A week ago if you have asked me about the hotel issue, the calculation was simple. The Marriott Residence Inn had a huge amount of advantages, including the fact that it was not a controversial location, while the Hyatt House is probably going to draw 100 neighbors complaining about its location and the impact on their homes and neighborhood.
If the council was only going to pick one – and the staff was recommending both – it would have been an easy choice. You can argue that’s bad planning, but sometimes, perhaps often, the path of least resistance is the easiest way forward.
For the Hyatt House then, the announcement late last week couldn’t have been better timing. When Mark Friedman and Fulcrum Property announced they were buying Interland, changing it to University Research Park (URP) and looking to the underutilized asset as an opportunity, it was undoubtedly a game changer for the Hyatt House and the city council.
Indeed, a lot has changed in just a month, in the time between when the planning commission voted 4-3 to oppose the Hyatt House, the time after the planning commission voted 7-0 to approve the Residence Inn and last Friday when the University Research Park became a true reality. Not to mention the announcement earlier in October about Sierra Energy and their expansion of Area 52.
To understand how much the game has changed, recognize that when the folks representing the Residence Inn met with the Vanguard last week, they noted that there was already a market for their extended stay product in the Mace Ranch area. They cited big companies like Mori Seiki, HM Clause, Schilling Robotics and others that are already on Second Street and in need of space for their business needs.
In the staff report, planning staff note that the Residence Inn “is proximate to businesses such as DMG Mori Seiki, Schilling Robotics, the City’s growing seed business cluster on Cousteau Place, and other companies with country-wide or international connections. The hotel rooms can provide space for visiting researchers and company officials from outside Davis, while the meeting room could support the needs of local businesses.”
The planning commission noted the “proximity to demand generators, including international businesses, sports facilities, and UC Davis.”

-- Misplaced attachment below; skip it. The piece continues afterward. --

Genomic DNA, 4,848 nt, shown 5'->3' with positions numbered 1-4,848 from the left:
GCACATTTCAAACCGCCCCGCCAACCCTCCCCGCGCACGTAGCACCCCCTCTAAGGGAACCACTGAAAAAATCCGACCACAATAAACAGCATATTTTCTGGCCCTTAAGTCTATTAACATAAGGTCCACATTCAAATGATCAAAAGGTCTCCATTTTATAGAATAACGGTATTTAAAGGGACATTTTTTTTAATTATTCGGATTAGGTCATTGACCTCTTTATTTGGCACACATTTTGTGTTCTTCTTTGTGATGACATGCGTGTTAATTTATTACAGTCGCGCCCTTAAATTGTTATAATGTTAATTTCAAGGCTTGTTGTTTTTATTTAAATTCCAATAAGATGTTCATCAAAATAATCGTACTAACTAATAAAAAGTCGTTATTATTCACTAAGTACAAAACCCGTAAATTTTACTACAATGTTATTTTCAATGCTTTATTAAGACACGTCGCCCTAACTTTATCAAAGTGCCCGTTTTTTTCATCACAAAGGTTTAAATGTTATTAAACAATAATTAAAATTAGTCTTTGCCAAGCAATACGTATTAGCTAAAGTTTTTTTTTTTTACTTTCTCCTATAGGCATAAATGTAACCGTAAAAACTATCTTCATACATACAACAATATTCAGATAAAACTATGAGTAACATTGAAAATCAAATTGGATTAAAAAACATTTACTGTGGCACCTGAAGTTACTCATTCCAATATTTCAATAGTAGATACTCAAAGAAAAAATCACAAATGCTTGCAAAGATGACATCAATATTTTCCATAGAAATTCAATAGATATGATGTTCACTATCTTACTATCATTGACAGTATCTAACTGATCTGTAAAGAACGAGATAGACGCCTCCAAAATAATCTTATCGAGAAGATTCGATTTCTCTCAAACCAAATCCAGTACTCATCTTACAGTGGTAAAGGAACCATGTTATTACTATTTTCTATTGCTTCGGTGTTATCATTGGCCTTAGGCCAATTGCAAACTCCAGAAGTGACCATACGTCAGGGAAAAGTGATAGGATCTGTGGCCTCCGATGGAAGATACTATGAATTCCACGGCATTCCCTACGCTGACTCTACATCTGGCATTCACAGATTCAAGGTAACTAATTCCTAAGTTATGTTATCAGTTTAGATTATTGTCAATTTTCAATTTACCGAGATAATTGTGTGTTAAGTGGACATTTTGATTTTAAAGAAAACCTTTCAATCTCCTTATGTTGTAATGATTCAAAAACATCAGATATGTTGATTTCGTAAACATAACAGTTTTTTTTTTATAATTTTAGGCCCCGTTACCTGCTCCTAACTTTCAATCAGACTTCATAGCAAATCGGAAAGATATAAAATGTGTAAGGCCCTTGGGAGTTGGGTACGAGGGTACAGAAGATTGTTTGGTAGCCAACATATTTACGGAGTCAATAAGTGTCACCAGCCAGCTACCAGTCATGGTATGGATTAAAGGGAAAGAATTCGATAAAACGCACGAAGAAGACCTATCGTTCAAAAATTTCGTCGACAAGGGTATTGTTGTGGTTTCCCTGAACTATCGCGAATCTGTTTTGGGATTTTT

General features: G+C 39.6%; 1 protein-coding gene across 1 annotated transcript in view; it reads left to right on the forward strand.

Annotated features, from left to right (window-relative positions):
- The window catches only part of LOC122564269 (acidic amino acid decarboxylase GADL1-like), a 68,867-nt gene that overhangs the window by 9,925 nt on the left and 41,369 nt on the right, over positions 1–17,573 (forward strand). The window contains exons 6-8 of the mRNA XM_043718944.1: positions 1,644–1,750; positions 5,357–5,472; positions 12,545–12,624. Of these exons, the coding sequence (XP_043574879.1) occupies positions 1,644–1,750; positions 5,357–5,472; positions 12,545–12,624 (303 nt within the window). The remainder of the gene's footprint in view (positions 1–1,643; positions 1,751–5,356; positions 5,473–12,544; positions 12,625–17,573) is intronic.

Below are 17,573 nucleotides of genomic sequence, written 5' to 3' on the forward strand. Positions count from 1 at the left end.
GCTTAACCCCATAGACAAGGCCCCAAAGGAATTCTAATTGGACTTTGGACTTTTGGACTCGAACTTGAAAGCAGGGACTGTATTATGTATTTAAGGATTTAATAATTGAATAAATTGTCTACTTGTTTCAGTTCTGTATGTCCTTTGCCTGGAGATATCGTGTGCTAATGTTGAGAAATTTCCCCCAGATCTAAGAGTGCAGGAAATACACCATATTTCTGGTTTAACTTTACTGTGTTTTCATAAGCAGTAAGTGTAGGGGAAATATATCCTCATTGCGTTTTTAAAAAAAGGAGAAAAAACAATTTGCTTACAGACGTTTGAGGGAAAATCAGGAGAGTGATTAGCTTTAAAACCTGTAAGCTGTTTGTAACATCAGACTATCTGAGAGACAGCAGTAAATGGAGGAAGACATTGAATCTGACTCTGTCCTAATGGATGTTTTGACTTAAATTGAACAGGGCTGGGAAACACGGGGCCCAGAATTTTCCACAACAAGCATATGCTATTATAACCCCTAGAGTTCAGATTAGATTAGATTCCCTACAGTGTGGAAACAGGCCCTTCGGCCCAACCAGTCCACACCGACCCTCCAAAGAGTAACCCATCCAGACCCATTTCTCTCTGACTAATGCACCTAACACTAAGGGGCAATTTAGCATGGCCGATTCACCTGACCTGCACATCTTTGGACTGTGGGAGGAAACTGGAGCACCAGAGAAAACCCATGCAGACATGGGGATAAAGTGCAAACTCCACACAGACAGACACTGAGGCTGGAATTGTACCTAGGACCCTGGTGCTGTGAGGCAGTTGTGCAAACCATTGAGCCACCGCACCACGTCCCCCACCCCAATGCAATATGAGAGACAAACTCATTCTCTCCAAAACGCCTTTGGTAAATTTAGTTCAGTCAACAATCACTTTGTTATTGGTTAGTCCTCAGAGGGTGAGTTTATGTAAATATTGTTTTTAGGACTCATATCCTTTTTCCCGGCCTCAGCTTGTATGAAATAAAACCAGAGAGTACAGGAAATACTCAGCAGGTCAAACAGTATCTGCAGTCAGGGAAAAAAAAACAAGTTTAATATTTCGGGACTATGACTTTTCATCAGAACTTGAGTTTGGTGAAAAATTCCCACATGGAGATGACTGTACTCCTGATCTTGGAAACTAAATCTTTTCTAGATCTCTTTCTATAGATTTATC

All of a sudden, the Hyatt House, just a half mile down the road from the University Research Park, has added demand generators between that and the expanded Area 52 that may call for the same sort of hotel set up where researchers and visiting companies with international connections may need hotel space for extended periods of time to do their work.
On their map, the University Research Park lists two small hotels in close proximity, Holiday Inn and La Quinta Inn – combined, they have 120 rooms. The Hyatt House would provide expanded hotel inventory, including rooms for those needing to stay for an extended period of time.
In their staff report, the city staff, even before this announcement, noted that the project “is proximate to the Interland office/tech center.” The hotel rooms, they write, “can provide space for visiting researchers and company officials from outside Davis, while the meeting rooms can support the needs of local businesses.”
This announcement just exemplifies the need. While some have suggested that the URP could house their own hotel, their spokespeople have told the Vanguard that is not in the plans and, if you look at the site map itself, that would not seem to be a use conducive for the site which already houses the rather large Kaiser-Davis Medical Offices.
But of course the projected increase in demand is not likely to quell the neighborhood’s objections to the Hyatt site. During the planning commission meeting, several of the commissioners worried about the viability of that site – but the biggest concerns had to do with privacy and neighborhood impacts.
There are concerns about safety and the use of alcohol, but staff noted that “the Police Department does not see a safety issue or impacts to the community from a hotel in this location.” Nor have they “expressed any concern with the bar operation.”
Privacy impacts to the nearby residents certainly play into the neighborhood objections, as does the utilization of the greenbelt trees as a privacy screen. The applicants have gone out of their way to address those concerns, introducing a privacy screen as a way to reduce impacts. They have also added additional buffering, with vegetation on the backside of the lot.
Staff concludes that “the project is not likely to become a nuisance to the neighborhood.” No doubt the neighborhood will disagree with this assessment.
In the end, the council is going to have to weigh the overall assets to the city against the concerns of the neighbors. A week ago this would have probably been an easy calculation – the council could add the hotel at the Residence Inn with virtually no opposition and wait for another time to assess the Hyatt House and whether the city needed two new hotels.
Now, with the injection of economic development on both sides of Cowell Blvd., the council will see a much stronger need to add two hotels rather than just one to the community. Will that be enough to get three yes votes? Stay tuned.
—David M. Greenwald reporting